Six years in the making, the documentary film of the most comprehensive look into the life of jazz bassist Ron Carter arrives.
Courtesy of DL Media
PBS Documentary showing date October 21, 2022
CD Release Date October 21, 2022 ~ Vinyl Release Date November 18, 2022
Six years in the making, the documentary film of the most comprehensive look into the life of jazz bassist Ron Carter arrives. Ron Carter: Finding the Right Notes was produced and directed by the renowned producer/director Peter Schnall, a seven-time Emmy Award and Peabody Award winner.
Schnall reveals poignant and joyful details of the jazz maestro’s life, from his early years as a cello student in high school through his years in the Miles Davis Quintet of the ‘60s and into his vital solo career that continues to expand. In addition to the television broadcast premiere, the exclusive soundtrack of never-before heard Ron Carter performances will be released as a CD/double vinyl recording by Freiburg, Germany-based IN+OUT Records on October 21.
The album includes a live performance filmed at the Newport Jazz Festival of Carter’s classic original “Soft Winds,” and an impromptu bass duet of “Willow Weep for Me” with Christian McBride at The National Jazz Museum in Harlem. There are also tunes from two New York Blue Note club sessions with Bill Frisell on “My Man’s Gone Now” and a first-time recording with fellow bassist Stanley Clarke on “Bag’s Groove.” The most rewarding recording comes when Carter meets up with Jon Batiste at the Power Station studio for a conversation and ultimately a song: “Sweet Lorraine.”
Toward the end of the production, Schnall had thought of reviewing Carter’s history, but then decided to have someone else on screen. He invited Batiste who was once a student of the elder while he attended Juilliard. What better choice than to have two of music’s most prominent artists talk together? The session lasted two hours. “My hope was that the two would play together,” says Schnall. “When Ron showed up with his bass, I knew that something was going to happen.”
Schnall admits that he didn’t grow up as a jazz aficionado. His introduction to Carter came from his friend John Matera, a jazz enthusiast, who had invited him to see the bassist perform at the Blue Note in the West Village. “Towering over his bass, Ron played with a sensitivity that commanded attention,” Schnall writes in the recording liner notes. “I was mesmerized. When the show ended, my friend John told me we had just witnessed the greatest living bass player. He wondered why a documentary had never been produced on Ron’s 60-year career. Half-joking, I said, maybe now’s the time.”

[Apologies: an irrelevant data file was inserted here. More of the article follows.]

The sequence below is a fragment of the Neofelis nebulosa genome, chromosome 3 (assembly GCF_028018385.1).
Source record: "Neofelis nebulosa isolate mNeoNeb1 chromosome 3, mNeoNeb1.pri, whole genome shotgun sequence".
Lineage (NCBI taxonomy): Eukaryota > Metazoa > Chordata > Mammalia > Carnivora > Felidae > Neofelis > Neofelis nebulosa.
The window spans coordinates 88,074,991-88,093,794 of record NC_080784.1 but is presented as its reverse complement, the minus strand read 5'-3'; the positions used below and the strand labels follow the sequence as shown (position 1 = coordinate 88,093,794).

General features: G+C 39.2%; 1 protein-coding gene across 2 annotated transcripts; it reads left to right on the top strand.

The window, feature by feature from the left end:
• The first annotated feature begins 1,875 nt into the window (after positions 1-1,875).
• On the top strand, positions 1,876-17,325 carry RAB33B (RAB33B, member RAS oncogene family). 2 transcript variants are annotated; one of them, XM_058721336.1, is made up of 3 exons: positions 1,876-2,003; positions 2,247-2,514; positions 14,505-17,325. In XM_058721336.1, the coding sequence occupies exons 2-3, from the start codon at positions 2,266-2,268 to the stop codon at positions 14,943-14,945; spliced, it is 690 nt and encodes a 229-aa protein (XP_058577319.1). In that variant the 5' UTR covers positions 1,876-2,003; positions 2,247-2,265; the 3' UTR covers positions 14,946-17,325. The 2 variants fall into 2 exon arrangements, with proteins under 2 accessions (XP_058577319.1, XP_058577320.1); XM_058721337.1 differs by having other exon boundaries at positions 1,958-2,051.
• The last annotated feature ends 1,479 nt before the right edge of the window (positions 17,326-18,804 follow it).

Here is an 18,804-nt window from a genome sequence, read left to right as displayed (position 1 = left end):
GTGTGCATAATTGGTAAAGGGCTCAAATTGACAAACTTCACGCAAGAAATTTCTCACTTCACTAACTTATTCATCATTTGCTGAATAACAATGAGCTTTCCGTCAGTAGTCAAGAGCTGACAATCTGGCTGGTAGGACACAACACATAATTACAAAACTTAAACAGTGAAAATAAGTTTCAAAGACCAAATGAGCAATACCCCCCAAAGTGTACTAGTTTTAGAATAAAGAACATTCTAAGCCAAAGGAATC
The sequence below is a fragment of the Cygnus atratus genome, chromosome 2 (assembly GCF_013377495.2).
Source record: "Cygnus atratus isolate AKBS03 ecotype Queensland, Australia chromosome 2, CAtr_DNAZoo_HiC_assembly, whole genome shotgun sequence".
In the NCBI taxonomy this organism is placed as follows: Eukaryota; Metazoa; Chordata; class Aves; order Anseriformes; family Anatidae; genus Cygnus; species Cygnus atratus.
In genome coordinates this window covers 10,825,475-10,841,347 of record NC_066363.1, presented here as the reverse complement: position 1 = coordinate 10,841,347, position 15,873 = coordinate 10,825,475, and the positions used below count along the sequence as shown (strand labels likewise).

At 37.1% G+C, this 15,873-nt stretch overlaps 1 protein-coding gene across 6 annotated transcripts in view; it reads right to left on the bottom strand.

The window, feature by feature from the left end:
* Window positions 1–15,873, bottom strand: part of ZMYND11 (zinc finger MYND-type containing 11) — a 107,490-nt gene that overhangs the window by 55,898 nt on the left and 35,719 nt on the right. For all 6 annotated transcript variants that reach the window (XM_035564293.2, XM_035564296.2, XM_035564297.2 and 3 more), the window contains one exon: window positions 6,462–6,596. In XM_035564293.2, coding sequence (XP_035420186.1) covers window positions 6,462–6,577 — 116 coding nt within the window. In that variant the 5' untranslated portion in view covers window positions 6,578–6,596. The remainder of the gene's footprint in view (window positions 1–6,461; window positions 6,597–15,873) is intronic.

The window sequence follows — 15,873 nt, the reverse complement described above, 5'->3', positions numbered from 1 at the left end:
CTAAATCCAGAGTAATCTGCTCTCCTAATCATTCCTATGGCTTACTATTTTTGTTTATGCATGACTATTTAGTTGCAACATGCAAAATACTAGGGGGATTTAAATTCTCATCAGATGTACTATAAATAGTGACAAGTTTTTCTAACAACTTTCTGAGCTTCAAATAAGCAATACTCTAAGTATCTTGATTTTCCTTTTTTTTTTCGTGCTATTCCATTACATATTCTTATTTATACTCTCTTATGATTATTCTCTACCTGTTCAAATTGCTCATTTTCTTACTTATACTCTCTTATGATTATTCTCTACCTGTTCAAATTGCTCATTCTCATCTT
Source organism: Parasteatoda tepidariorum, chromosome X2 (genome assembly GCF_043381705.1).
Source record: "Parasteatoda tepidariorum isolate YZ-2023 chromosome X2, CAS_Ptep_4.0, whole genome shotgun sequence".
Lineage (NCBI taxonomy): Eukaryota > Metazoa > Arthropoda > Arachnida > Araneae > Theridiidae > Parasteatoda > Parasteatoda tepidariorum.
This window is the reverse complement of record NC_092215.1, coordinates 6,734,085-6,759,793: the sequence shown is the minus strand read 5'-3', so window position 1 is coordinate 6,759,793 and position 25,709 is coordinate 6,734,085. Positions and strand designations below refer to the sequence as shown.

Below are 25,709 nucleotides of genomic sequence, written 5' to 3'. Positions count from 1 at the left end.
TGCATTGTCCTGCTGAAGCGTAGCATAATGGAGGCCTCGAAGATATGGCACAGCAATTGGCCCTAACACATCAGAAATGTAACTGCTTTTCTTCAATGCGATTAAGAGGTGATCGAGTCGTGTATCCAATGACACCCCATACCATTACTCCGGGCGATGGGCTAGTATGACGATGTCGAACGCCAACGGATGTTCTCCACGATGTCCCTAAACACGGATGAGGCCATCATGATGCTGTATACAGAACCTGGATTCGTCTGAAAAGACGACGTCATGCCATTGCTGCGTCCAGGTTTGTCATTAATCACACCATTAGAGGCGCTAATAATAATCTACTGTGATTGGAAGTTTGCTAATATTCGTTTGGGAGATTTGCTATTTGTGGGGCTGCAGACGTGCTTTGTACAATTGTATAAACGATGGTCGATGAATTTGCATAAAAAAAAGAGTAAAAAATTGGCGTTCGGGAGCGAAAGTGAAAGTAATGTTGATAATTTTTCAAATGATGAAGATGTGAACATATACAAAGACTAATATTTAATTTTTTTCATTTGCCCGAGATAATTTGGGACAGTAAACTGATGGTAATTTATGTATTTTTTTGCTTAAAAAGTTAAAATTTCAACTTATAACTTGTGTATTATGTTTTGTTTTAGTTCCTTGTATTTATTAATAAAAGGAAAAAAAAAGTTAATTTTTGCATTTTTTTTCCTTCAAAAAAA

So began Schnall’s long journey interviewing Carter at his house, on the road, in the studio to fully understand the 85-year-old’s majestic life story, with Jonathan Zalben serving the valuable role as the film’s musical supervisor. He started out by writing a letter to Carter and then visiting him at home. “It was the most wonderful and interesting and surprising conversation. We chatted for two hours, not so much about music, but about life. That was to be the beginning of an extraordinary journey together.”
If Schnall hadn’t been steeped in jazz before, he certainly gained a depth of appreciation from Carter as well as from the other great jazz musicians he interviewed, ranging from Herbie Hancock to Sonny Rollins.
As for getting the documentary out to the public, Schnall first pitched the story to PBS. “They immediately said ‘yes’ to the project, they were very excited about the Ron Carter story,” he says. “Later, when we presented PBS with our 90-minute rough cut, they asked if we could extend the show to two hours. That doesn’t happen too often.”
The same enthusiasm held true with IN+OUT Records. “The soundtrack was produced in less than three months,” Schnall says. “It’s an important compilation, as the tracks represent the breadth and scope of the music Mr. Carter has been performing throughout his career.”
In his documentary, Schnall captures the admiration so many artists have for Carter. Here’s a sampling of praise from the remarkable film:
“He’s creating his legacy, I think, every day. I think he’s been doing that for a long time. … every bass player today, whether they know it, like it, or whatever, when you play jazz bass, there’s a bit of Ron Carter in everyone.” — Stanley Clarke, bassist
“He’s like an architect. He’s thinking ahead. He’s building a direction when he plays. But at the same time, he’s listening to what drums are doing, what the piano is doing. Every part of it, all of that happening at the same time. But that’s what creativity is about in jazz.” —Herbie Hancock, pianist
“The beautiful thing about jazz and maybe about all music is that it lends to individuality. All the great players have an individual sound. You can identify Ron if you hear some music for a few moments, you can listen; ‘oh yeah, that’s Ron Carter’.” —Sonny Rollins, saxophonist